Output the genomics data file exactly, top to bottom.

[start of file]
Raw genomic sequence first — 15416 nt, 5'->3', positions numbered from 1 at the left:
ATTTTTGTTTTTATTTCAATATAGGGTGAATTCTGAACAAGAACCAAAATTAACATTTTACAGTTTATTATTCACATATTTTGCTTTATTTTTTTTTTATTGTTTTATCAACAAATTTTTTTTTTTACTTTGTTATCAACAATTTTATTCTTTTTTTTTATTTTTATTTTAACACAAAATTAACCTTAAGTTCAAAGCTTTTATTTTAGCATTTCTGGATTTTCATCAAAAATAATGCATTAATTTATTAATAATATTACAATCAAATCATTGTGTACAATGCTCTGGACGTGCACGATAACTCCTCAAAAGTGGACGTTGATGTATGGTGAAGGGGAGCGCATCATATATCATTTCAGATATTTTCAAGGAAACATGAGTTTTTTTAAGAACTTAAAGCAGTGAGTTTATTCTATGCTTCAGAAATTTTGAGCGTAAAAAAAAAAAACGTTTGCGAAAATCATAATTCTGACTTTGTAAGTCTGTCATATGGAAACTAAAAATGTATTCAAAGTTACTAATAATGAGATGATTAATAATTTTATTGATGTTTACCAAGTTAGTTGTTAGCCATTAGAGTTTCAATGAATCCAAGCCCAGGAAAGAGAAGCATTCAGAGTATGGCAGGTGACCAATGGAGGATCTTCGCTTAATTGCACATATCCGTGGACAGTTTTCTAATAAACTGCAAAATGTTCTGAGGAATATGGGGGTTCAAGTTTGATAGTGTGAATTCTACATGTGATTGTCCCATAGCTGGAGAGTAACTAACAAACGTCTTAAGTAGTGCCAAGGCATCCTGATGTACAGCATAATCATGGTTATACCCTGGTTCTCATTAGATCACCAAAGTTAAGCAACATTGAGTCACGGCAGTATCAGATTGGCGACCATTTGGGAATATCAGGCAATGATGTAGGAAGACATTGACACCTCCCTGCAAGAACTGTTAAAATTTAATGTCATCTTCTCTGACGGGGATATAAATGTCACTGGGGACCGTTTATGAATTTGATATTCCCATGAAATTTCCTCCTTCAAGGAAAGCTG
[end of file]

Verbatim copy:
Raw genomic sequence first — 15416 nt, 5'->3', positions numbered from 1 at the left:
ATTTTTGTTTTTATTTCAATATAGGGTGAATTCTGAACAAGAACCAAAATTAACATTTTACAGTTTATTATTCACATATTTTGCTTTATTTTTTTTTTATTGTTTTATCAACAAATTTTTTTTTTTACTTTGTTATCAACAATTTTATTCTTTTTTTTTATTTTTATTTTAACACAAAATTAACCTTAAGTTCAAAGCTTTTATTTTAGCATTTCTGGATTTTCATCAAAAATAATGCATTAATTTATTAATAATATTACAATCAAATCATTGTGTACAATGCTCTGGACGTGCACGATAACTCCTCAAAAGTGGACGTTGATGTATGGTGAAGGGGAGCGCATCATATATCATTTCAGATATTTTCAAGGAAACATGAGTTTTTTTAAGAACTTAAAGCAGTGAGTTTATTCTATGCTTCAGAAATTTTGAGCGTAAAAAAAAAAAACGTTTGCGAAAATCATAATTCTGACTTTGTAAGTCTGTCATATGGAAACTAAAAATGTATTCAAAGTTACTAATAATGAGATGATTAATAATTTTATTGATGTTTACCAAGTTAGTTGTTAGCCATTAGAGTTTCAATGAATCCAAGCCCAGGAAAGAGAAGCATTCAGAGTATGGCAGGTGACCAATGGAGGATCTTCGCTTAATTGCACATATCCGTGGACAGTTTTCTAATAAACTGCAAAATGTTCTGAGGAATATGGGGGTTCAAGTTTGATAGTGTGAATTCTACATGTGATTGTCCCATAGCTGGAGAGTAACTAACAAACGTCTTAAGTAGTGCCAAGGCATCCTGATGTACAGCATAATCATGGTTATACCCTGGTTCTCATTAGATCACCAAAGTTAAGCAACATTGAGTCACGGCAGTATCAGATTGGCGACCATTTGGGAATATCAGGCAATGATGTAGGAAGACATTGACACCTCCCTGCAAGAACTGTTAAAATTTAATGTCATCTTCTCTGACGGGGATATAAATGTCACTGGGGACCGTTTATGAATTTGATATTCCCATGAAATTTCCTCCTTCAAGGAAAGCTG